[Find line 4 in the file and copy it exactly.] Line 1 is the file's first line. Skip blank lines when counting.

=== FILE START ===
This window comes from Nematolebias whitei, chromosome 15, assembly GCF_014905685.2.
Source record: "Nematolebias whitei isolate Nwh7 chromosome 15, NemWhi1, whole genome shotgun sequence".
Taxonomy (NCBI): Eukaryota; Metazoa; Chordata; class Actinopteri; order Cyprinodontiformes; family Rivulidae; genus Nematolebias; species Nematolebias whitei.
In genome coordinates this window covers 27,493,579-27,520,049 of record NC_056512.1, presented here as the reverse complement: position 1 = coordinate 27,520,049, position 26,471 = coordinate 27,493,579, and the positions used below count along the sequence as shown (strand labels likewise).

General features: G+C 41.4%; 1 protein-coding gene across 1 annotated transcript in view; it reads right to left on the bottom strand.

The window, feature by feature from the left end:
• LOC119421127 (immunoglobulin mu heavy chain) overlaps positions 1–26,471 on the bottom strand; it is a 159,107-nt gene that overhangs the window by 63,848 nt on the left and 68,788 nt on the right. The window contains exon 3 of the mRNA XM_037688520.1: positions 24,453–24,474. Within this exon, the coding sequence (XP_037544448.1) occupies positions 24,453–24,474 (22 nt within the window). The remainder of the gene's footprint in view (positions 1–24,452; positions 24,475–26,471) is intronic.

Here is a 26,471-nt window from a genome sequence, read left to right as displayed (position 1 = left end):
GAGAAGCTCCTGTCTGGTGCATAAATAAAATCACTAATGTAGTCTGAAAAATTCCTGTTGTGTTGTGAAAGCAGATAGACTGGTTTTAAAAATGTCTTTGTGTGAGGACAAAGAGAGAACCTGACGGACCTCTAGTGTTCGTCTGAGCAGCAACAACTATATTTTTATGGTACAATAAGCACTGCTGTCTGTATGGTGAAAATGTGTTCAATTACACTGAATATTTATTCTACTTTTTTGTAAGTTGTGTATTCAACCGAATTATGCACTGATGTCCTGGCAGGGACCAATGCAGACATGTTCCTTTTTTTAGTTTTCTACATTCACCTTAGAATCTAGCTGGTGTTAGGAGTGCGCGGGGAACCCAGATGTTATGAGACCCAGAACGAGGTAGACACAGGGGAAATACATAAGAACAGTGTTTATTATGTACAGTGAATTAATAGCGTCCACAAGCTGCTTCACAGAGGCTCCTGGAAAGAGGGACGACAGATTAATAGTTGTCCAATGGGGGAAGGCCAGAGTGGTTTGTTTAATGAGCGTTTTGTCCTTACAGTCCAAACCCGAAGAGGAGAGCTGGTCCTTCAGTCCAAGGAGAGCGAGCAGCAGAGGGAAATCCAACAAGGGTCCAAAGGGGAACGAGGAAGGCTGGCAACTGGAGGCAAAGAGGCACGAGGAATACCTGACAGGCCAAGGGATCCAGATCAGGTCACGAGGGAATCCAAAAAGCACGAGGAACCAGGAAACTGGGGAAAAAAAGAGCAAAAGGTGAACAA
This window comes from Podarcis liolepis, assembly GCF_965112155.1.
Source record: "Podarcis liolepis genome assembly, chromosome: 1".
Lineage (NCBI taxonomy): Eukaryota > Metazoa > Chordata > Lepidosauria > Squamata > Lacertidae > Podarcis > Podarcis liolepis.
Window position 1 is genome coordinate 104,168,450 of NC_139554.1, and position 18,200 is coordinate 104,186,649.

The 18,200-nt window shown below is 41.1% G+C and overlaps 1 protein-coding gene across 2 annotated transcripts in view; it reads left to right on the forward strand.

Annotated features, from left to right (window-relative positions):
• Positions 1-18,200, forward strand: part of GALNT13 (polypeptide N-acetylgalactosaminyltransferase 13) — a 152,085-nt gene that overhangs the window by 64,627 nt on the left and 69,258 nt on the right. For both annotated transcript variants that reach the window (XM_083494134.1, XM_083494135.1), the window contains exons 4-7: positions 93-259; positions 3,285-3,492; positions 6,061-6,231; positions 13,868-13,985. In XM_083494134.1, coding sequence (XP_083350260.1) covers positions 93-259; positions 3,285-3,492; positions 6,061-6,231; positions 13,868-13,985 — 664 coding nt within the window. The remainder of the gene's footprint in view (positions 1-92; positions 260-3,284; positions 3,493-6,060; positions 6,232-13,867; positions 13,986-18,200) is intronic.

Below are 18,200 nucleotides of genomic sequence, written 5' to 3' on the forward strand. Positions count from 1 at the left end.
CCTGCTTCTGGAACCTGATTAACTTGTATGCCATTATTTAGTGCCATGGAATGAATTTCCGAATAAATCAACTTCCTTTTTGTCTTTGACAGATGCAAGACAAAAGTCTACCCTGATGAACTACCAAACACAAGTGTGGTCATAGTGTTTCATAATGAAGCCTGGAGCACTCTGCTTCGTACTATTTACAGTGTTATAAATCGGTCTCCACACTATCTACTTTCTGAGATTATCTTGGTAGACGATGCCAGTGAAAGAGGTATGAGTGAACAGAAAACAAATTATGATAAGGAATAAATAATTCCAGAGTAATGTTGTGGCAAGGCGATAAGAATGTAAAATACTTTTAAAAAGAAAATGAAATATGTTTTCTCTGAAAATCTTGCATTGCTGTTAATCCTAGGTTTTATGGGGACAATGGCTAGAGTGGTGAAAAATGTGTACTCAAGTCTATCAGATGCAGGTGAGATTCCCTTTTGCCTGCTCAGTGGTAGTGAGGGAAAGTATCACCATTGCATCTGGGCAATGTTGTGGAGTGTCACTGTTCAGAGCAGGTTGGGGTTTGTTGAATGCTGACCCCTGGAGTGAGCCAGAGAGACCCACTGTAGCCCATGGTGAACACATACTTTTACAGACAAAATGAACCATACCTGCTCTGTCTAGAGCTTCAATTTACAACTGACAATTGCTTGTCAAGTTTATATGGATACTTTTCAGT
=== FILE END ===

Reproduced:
In genome coordinates this window covers 27,493,579-27,520,049 of record NC_056512.1, presented here as the reverse complement: position 1 = coordinate 27,520,049, position 26,471 = coordinate 27,493,579, and the positions used below count along the sequence as shown (strand labels likewise).